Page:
I am hoping he has success in his career, for the kids’ sake.
8. Flashing it
Blatant displays of trying hard ‘wealth’ in the form of ostentatious brand names, flashy accessories, etc.
A couple of genuinely rich people I know keep it very low key.
They have money in stuff like property, don’t flaunt their wealth in your face, and often look/dress like Joe Average from the suburbs.
9. The Mountain William
My aunt was what we call a “Mountain William”. It’s a term for a hillbilly (which we are, to a degree) who has had a taste of the finer life and wants everyone to think they are rich and high society. I loved her to death, she was and is my favorite aunt. Sweetest most generous woman I might ever meet.
But her home had an air of… Falseness about it that shaped my view of people well into adulthood.
She loved “crystal”. Bowls, lamps, chandeliers in every room made of crystal or fake crystal. Baskets that were supposed to mimic wicker, but we’re woven with fake gold wire with crystals embedded aesthetically. She had fancy looking furniture, and it was probably expensive, but the fact that her massage chair was probably the most expensive thing in her whole house just enhanced that fake richness of the whole thing.
Don’t get me wrong, her home was beautiful and as a kid, I was so afraid to touch anything because it looked so nice. But it also just felt fake. So to me, surrounding yourself with grandeur like that feels fake.
10. Twisting the numbers
I tell people I made a 140% profit on AMC when it exploded a few days ago.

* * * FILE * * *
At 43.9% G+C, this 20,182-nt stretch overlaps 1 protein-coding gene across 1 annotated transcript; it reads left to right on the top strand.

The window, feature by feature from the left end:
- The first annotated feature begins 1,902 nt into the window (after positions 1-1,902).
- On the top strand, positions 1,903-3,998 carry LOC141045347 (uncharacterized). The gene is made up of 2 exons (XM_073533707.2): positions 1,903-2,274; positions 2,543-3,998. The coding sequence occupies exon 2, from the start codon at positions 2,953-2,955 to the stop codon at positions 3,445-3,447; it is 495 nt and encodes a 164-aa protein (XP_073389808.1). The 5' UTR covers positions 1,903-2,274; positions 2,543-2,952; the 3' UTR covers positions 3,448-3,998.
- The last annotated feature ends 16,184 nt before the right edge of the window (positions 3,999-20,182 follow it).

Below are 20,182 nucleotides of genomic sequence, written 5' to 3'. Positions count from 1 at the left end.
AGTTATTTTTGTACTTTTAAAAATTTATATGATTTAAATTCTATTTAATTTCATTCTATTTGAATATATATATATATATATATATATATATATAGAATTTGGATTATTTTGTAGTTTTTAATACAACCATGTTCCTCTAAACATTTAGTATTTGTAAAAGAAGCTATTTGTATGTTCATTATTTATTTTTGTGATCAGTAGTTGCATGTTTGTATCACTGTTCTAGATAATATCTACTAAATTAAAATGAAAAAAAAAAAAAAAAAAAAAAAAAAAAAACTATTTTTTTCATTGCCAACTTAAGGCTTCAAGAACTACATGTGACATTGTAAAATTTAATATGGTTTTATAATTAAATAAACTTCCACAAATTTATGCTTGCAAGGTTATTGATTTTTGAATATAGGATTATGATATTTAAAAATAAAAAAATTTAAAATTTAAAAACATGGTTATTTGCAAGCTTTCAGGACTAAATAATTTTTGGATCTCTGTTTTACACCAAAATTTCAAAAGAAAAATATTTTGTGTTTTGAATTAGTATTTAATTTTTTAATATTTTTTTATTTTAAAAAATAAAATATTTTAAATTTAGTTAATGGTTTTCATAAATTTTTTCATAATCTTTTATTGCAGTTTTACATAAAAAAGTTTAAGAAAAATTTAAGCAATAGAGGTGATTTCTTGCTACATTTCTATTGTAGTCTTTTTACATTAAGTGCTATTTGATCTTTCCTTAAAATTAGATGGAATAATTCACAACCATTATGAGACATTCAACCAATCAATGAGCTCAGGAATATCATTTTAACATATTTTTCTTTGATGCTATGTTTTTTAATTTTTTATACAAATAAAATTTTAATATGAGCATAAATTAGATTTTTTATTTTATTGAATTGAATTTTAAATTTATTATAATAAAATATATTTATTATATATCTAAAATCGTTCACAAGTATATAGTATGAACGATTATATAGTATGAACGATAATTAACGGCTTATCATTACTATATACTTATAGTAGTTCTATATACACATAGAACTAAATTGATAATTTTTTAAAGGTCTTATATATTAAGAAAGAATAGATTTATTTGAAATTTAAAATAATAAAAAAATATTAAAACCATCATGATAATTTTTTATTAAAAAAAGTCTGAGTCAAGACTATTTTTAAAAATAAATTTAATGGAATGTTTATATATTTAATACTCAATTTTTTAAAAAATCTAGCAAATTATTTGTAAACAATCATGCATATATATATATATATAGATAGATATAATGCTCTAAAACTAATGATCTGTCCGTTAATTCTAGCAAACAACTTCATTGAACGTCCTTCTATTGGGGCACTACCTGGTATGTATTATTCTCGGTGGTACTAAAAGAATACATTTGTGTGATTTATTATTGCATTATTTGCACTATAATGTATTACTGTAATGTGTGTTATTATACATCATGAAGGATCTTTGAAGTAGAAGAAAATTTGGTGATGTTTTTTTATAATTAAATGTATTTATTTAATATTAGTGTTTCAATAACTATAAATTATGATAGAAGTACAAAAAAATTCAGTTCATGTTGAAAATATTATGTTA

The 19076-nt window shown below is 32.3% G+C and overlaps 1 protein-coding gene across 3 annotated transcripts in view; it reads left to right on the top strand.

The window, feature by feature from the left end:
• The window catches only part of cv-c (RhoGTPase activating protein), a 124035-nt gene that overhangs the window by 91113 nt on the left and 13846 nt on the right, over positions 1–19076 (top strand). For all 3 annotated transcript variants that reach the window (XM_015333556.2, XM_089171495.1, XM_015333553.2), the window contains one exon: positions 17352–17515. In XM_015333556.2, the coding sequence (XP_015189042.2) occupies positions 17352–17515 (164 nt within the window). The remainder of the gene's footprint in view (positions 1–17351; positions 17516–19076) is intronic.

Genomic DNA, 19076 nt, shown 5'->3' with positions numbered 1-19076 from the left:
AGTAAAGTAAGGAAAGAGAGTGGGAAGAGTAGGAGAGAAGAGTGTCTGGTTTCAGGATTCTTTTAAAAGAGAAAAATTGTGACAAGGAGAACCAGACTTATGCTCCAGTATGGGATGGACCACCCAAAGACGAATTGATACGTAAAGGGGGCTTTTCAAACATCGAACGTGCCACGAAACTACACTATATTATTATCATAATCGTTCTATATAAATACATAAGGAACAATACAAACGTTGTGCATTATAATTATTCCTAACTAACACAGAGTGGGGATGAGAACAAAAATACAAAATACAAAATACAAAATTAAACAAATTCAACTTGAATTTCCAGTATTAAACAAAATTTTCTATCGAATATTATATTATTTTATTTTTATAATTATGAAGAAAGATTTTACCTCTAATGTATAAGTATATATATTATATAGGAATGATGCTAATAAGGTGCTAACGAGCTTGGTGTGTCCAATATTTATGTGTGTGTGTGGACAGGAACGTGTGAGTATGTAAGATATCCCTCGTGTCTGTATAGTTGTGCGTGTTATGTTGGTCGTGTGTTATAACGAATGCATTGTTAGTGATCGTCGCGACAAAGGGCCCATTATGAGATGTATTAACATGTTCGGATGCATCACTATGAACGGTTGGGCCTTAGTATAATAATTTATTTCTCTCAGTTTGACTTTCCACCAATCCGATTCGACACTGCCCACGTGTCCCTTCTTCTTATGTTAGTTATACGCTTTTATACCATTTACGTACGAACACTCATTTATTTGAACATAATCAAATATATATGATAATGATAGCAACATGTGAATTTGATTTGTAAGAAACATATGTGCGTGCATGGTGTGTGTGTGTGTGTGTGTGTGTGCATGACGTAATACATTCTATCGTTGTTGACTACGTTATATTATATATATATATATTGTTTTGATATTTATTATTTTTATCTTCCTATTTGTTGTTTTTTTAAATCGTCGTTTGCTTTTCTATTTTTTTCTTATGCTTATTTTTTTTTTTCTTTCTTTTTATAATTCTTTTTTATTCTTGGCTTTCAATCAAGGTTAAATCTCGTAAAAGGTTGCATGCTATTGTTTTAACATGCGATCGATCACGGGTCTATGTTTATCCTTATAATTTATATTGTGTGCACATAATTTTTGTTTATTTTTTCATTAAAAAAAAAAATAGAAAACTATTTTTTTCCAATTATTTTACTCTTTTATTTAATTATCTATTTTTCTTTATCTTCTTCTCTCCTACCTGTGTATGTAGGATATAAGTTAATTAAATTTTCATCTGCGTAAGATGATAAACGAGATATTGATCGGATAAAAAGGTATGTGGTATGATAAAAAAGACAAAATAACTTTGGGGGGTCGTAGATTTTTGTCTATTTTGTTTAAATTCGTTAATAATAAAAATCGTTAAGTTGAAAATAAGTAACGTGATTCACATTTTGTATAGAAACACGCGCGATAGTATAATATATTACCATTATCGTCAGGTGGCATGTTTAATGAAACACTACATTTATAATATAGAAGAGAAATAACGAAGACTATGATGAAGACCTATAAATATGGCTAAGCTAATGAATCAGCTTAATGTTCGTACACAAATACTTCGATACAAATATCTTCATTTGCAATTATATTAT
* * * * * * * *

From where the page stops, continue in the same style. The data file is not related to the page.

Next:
Which is true.
What I leave out is that I only put in 5.75, so my 140% profit is like 7 dollars.
11. The Great Gatsby
It’s been a while since I’ve read it, but at some point they discuss the differences between those with new money and those with old money.
I think that people – who are over-zealous in showing/spending their money – indicate an insecurity in their wealth. It is one sign that they may be a poor person pretending to be wealthy.
This is not entirely the case, but definitely something to think about.
12. Just rudeness
Talking down to people in service jobs. The cashier, waiter, guy stocking the shelves is not your personal servant and you don’t yell commands at them.
One of my friends comes from a generationally wealthy family who has a live-in butler. The family speaks to the butler with the utmost respect.
There’s a certain professionalism with the butler (doesn’t get too close with the family for example), but he was not looked down upon in any way.
13. Counterfeit clothes
I work at a sneaker store and it is FILLED with fake designer clothes and rare sneakers.
Every time I see one I make a point to greet that customer and ask where they got it.
It’s hilarious to watch them scramble for an answer.
14. The posing
Me taking pictures of myself on vacation staying in luxury hotels knowing good and well I couldn’t afford to stay in these places without splitting the cost of the room between me and my three closest family members.
15. It’s in the bag
Seen hordes of women shopping at a walmart with luis vuitton handbags, gucci clothes etc, but they buy the cheapest food we have.
They think spending their money on a f**king several hundred dollar handbag is more important than healthy food.
What a joke!
The reoccurring theme here is that most people who are truly rich would really rather not advertise it – they don’t want you bothering them.
But what do you think about this?
Give us your thoughts in the comments.